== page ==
Similar to works of optical art, and images created by a kaleidoscope, Andrea Rovatti's photographic compositions portray the rigorous mechanical recordings of urban details and their imaginary transfiguration. The result is a number of images characterized by a strong graphic and photographic content. The repetition of a single detail, removed from the urban landscape, generates false sequences where time no longer exists: no change occurs, no visual displacement is possible, every movement is frozen. The prevalent repetition of fragments is an accurate and precise cloning process, generating a composition in response to what could be defined an "optical illusion". In fact, the peculiarity of Rovatti's photographic genre develops into a rather sharp detachment from reality. Reflecting on the idea of the modularity, it is possible to observe how the repetition of the same element represents a fundamental aspect of industrialization and of the "society of machines" that has shaped the world and our lives through the criterion of seriality.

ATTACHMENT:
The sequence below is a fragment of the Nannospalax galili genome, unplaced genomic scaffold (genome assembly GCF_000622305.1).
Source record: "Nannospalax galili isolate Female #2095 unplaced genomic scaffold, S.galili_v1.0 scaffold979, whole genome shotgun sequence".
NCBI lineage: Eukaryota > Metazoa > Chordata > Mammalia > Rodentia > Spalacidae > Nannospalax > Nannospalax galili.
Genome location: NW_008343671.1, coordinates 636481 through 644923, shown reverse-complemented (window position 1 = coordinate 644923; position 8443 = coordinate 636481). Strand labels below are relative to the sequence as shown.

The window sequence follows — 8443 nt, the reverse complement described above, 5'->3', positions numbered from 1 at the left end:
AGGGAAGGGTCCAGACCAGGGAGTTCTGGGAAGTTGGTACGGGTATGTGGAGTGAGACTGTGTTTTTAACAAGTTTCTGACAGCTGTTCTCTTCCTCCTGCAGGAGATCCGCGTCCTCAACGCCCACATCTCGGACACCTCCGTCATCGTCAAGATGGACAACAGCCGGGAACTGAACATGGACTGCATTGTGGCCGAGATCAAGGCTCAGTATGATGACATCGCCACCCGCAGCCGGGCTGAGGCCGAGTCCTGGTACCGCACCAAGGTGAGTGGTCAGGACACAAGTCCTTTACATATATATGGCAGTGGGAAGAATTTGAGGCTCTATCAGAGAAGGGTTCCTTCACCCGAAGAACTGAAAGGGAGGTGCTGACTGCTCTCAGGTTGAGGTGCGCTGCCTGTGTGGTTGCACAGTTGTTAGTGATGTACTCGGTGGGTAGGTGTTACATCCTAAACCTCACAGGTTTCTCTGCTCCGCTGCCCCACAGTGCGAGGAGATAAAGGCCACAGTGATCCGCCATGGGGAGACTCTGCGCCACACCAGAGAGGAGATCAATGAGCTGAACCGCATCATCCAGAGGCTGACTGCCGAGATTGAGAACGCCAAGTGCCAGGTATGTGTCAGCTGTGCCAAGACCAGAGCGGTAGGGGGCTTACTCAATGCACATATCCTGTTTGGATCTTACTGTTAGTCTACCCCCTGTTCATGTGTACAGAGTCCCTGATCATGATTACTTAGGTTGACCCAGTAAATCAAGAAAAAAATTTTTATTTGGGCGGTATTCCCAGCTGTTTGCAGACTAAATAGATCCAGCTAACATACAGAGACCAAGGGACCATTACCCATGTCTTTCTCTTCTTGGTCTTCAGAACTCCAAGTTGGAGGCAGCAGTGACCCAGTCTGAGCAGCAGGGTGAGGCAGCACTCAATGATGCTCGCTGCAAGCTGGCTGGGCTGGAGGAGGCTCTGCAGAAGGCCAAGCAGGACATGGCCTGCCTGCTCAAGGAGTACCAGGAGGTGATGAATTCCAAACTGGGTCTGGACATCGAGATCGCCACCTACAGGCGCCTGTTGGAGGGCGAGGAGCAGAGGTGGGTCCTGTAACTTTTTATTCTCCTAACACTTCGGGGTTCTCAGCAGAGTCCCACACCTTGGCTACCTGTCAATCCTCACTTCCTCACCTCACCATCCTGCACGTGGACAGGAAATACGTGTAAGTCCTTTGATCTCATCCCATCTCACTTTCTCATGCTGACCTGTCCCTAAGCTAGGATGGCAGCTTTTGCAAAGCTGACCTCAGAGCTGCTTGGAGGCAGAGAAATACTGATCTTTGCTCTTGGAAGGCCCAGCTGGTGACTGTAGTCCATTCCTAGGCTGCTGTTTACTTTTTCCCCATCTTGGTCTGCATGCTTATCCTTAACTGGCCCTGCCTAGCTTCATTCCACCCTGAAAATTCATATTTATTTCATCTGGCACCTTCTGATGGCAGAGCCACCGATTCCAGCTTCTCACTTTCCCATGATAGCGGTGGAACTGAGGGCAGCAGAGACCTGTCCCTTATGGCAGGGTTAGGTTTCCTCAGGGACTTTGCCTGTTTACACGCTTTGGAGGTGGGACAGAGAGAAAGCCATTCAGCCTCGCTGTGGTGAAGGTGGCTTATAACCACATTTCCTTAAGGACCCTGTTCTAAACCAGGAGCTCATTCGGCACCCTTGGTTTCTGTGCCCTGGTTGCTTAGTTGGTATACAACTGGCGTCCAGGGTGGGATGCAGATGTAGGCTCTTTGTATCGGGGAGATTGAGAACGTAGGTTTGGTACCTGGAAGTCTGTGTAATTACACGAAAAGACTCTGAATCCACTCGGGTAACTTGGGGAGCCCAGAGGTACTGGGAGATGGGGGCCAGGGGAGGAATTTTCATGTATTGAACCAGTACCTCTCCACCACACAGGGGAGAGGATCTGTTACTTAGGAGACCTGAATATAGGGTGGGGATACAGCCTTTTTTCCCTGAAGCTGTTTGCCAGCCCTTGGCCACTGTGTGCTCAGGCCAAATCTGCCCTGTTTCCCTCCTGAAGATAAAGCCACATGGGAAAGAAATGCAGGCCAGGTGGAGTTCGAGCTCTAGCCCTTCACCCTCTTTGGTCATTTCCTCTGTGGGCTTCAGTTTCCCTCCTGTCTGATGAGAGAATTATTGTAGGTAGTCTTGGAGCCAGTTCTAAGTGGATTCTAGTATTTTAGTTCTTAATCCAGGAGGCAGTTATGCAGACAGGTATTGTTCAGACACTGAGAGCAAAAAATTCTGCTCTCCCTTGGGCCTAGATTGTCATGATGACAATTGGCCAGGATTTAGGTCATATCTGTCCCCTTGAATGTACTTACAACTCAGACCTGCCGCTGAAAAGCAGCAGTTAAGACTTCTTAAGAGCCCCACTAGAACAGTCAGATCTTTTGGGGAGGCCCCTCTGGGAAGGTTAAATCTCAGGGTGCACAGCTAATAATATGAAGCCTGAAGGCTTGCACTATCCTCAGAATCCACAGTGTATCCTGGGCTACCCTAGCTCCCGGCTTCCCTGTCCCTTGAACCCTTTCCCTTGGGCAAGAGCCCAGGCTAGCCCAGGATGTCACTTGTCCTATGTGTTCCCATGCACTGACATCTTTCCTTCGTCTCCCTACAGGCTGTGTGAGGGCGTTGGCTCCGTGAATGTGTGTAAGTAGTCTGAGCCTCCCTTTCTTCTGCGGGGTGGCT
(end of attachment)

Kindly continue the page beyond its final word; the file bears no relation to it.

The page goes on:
From Warhol's Campbell's Soup to Ed Ruscha's Service Stations, from Bernd and Hilla Becher's Anonymous Sculptures to Jan Dibbets' Sequences, the idea of modularity is a recurrent and important one. Rovatti's chessboards and the complex textures closely connected to graphics are also somewhat reminiscent of Escher's optical illusions. Both share the same concept of displacement towards reality that, although tempered by the pleasantness of shapes and colours, still leaves the viewer dazzled and confused. Additionally, Rovatti's compositions are a challenge to architecture: the representation of spaces and structures designed for artificial landscapes and for a global society, are created through the use of dense textures, networks, links, reflections. Impossible places, but rather possible. Roberta Valtorta